We see this strong female alliance in the scene where a woman who had returned to work after giving birth was centred in a discussion at work. She had left her newborn baby in the care of her mother just so she could return to work. But somehow, the men at her workplace gave credit to her husband whom they didn’t even know for ‘letting her come back to work’. One of the female workers pointed out that it was the woman who gave birth and it was her mother who is taking care of the child, yet the one receiving praise was her husband.
Acknowledging Silent Battles
The women in the movie bonded over their shared pain. There was Kim Ji young’s mother who had to sacrifice her dreams and education so that her brothers could go to school; there was the female superior at work who never got the promotion she deserved even though she worked so hard and was one of the best; There were Kim Ji Young and her sister who had to watch their father display favouritism between them and their brother.
The most important lesson I learned was the fact that women don’t have to do major things like save a nation or participate in politics to have their battles acknowledged. We are all Kim Ji Youngs; faceless young women, battling daily misogyny in our lives from our houses to our schools and our workplaces. I have normalized things I shouldn’t have; I have stayed silent till it felt like the weight of the world was going to crush me. I have mistaken this silence for ‘sabr’ and I had once believed religious teachers who told me that I had to suffer in order to be seen as a ‘good woman’.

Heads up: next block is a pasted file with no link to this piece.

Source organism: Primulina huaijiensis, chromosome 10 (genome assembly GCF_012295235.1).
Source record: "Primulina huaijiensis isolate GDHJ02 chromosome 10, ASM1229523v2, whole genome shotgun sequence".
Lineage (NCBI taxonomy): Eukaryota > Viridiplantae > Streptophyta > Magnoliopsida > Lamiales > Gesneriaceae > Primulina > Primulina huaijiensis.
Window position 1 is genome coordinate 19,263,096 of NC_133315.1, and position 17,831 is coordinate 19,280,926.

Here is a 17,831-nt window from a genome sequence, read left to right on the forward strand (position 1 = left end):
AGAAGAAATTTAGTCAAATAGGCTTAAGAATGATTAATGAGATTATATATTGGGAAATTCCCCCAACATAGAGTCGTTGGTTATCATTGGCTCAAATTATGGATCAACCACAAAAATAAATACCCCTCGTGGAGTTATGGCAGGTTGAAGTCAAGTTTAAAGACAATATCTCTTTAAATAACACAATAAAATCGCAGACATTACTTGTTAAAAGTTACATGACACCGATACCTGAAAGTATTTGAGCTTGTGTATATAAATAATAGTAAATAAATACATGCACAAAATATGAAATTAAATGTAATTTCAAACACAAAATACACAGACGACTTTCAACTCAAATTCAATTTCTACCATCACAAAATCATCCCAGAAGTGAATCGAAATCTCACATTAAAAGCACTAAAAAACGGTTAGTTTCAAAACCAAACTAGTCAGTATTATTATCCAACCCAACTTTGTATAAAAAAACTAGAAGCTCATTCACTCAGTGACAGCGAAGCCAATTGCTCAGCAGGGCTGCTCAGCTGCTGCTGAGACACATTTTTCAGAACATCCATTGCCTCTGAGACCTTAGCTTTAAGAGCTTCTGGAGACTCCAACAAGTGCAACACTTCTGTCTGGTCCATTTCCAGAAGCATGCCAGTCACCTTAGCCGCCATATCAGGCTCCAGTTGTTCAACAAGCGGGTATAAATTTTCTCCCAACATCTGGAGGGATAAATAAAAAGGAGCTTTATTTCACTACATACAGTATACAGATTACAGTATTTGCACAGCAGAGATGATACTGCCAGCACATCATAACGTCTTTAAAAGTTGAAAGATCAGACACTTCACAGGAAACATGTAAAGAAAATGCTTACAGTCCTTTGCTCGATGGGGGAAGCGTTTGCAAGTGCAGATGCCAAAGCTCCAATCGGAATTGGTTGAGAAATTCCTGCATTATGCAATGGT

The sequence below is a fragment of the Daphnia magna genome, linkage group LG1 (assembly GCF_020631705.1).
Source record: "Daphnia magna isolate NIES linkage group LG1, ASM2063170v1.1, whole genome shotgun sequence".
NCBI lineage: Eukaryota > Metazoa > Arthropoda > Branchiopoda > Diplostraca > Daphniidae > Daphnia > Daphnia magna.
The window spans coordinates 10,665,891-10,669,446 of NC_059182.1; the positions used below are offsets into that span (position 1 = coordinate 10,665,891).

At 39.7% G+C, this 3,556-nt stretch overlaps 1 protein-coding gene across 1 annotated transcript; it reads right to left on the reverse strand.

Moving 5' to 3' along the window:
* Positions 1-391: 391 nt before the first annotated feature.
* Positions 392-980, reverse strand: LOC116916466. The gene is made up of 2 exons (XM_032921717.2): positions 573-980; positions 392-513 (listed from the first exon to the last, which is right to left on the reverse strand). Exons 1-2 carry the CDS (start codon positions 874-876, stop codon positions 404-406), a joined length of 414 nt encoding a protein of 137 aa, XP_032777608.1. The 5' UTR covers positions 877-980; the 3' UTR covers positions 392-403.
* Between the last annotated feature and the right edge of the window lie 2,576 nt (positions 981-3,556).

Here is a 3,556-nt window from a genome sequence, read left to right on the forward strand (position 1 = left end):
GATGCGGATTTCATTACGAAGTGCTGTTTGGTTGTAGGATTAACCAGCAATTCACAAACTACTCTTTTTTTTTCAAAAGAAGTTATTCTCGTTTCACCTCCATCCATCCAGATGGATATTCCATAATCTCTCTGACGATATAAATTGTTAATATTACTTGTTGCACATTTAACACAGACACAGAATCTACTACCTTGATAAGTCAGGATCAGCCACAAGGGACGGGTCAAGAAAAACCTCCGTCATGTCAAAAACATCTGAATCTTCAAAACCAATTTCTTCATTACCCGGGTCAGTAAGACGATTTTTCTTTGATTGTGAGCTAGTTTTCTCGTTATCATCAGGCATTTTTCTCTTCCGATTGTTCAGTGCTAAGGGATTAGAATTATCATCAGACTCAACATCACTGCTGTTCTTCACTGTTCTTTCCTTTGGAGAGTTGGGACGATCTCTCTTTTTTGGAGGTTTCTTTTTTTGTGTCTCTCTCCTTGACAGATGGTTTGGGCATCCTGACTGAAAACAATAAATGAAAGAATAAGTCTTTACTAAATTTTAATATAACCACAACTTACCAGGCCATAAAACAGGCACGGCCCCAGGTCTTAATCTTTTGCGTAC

I used to believe that a woman is strong only when she fights battles others can see but the women around me are all warriors: the woman who never went to school, the woman who never attended a protest, the woman who never worked, the woman who just drifted through life trying to remain sane in a sexist society and it doesn’t make their battles any less valid than mine.
Sometimes all it takes to fully acknowledge what you may already know is to take a glimpse at someone else’s life. We are never alone and human beings are too complex to be one thing and only one thing. We are all struggling in our own ways and maybe the only way we can get through this is by standing up for ourselves and for one another.
- Hauwa Saleh Abubakar is a writer and poet. She is the author of ‘How To Practice Forgetting; a poetry collection on Okada Books. She was shortlisted twice for the Nigerian Students Poetry Prize. She has a piece in the Afro Anthology of Creative Non-fiction, ‘The Weight of Years.’ She is a contributor to Penprofile and Jaruma Magazine. She considers herself an accidental lawyer and aims to make people ‘feel something’ with her works.